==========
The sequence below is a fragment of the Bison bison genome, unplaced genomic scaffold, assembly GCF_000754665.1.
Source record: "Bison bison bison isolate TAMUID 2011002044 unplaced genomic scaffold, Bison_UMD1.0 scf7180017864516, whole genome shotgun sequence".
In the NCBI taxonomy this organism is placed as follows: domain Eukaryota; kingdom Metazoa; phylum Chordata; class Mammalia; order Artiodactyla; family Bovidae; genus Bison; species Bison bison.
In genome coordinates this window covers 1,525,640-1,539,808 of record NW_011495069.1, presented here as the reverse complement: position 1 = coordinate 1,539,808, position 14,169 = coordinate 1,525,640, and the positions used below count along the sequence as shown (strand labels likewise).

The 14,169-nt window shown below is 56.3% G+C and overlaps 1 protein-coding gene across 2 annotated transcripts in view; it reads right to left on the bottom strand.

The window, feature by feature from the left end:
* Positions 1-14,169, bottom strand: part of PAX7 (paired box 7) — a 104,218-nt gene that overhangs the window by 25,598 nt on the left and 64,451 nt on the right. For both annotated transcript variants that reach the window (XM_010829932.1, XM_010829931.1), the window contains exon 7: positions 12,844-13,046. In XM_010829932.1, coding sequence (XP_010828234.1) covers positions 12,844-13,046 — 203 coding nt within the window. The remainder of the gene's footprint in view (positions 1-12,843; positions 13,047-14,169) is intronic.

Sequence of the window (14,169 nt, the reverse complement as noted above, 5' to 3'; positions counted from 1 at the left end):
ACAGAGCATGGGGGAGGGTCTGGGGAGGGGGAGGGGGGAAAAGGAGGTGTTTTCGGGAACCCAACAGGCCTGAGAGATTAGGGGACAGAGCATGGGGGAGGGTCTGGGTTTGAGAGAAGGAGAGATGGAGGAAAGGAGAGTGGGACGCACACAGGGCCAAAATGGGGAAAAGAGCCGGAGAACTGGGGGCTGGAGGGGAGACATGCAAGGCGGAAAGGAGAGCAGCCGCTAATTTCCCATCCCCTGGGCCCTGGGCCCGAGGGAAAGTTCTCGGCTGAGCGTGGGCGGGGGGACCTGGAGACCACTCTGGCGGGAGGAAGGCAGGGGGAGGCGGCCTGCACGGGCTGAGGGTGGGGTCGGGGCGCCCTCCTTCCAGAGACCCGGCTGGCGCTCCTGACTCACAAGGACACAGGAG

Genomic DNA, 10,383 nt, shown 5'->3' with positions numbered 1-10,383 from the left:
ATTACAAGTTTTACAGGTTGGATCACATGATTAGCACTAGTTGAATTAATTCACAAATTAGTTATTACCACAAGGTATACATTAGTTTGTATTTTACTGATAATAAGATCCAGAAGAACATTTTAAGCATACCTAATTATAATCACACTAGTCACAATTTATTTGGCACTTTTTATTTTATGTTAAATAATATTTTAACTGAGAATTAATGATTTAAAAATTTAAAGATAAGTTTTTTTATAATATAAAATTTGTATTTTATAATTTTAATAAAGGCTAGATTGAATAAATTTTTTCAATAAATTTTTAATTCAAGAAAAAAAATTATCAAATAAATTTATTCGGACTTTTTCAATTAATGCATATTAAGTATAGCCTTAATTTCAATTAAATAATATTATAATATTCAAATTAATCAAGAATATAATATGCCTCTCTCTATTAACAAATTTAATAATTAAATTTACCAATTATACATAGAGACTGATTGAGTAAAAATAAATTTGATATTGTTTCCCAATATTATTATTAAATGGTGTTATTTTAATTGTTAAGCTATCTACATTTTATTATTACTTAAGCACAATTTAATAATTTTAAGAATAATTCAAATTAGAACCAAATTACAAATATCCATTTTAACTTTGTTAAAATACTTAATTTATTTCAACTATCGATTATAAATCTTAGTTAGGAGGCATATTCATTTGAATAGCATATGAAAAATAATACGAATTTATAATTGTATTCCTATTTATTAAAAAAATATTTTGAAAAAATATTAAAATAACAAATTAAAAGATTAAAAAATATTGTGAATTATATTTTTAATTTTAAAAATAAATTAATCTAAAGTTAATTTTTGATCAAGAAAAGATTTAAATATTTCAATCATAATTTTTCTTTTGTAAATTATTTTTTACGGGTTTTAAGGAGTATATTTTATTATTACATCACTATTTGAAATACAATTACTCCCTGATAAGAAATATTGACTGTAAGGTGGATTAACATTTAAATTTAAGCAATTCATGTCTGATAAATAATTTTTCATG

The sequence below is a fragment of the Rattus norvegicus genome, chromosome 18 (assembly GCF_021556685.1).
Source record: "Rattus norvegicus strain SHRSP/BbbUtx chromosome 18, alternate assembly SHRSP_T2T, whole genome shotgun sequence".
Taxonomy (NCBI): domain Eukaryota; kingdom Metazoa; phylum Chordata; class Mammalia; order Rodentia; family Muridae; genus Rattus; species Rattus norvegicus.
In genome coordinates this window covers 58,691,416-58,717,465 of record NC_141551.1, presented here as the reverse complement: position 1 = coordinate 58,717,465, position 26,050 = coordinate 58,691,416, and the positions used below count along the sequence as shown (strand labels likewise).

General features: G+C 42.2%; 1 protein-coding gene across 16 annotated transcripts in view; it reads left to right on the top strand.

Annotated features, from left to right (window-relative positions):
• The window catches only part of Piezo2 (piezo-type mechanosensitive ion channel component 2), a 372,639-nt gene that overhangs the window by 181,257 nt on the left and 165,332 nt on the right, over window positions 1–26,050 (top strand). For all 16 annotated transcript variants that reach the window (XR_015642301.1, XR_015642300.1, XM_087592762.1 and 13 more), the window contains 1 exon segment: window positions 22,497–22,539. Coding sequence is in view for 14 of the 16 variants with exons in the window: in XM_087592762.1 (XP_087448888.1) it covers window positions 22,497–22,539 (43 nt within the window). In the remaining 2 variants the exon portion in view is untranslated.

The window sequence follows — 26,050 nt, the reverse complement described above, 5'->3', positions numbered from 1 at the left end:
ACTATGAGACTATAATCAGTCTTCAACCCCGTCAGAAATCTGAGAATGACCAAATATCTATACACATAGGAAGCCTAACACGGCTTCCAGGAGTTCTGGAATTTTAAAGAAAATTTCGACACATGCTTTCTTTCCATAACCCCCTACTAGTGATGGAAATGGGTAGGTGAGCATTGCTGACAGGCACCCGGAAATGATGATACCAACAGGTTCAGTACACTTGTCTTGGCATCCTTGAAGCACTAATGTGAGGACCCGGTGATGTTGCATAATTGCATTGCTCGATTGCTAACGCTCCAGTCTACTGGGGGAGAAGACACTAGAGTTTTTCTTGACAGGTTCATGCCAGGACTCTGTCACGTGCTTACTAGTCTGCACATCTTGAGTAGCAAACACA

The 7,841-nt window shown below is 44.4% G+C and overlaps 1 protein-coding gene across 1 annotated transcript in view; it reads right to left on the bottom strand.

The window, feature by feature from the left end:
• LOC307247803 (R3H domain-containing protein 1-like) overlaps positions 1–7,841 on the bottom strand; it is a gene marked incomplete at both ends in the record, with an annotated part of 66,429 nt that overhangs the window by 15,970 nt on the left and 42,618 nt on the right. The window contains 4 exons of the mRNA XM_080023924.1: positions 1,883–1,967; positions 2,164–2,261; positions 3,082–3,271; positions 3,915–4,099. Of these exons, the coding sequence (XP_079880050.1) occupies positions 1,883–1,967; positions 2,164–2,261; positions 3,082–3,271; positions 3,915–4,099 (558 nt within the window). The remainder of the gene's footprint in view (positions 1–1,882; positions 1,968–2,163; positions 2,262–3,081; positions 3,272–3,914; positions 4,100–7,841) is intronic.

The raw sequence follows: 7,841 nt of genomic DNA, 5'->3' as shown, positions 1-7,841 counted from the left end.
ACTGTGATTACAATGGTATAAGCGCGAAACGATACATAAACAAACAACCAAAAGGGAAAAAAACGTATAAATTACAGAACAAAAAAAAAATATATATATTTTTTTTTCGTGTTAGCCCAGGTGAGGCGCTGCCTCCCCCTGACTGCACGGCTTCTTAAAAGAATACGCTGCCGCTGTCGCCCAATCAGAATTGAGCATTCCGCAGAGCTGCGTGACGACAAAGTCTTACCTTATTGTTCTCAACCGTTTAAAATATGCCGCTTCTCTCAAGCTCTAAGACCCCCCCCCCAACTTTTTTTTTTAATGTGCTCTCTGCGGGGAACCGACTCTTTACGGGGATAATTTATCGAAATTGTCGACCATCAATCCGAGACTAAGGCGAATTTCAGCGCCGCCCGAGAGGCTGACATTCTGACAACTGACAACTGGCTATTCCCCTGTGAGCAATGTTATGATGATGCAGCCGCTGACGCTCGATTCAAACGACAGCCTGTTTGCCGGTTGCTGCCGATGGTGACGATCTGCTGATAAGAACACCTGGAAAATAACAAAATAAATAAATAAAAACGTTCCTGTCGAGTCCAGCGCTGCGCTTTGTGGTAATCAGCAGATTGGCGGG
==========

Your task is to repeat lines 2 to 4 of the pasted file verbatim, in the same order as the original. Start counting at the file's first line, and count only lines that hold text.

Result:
Source record: "Bison bison bison isolate TAMUID 2011002044 unplaced genomic scaffold, Bison_UMD1.0 scf7180017864516, whole genome shotgun sequence".
In the NCBI taxonomy this organism is placed as follows: domain Eukaryota; kingdom Metazoa; phylum Chordata; class Mammalia; order Artiodactyla; family Bovidae; genus Bison; species Bison bison.
In genome coordinates this window covers 1,525,640-1,539,808 of record NW_011495069.1, presented here as the reverse complement: position 1 = coordinate 1,539,808, position 14,169 = coordinate 1,525,640, and the positions used below count along the sequence as shown (strand labels likewise).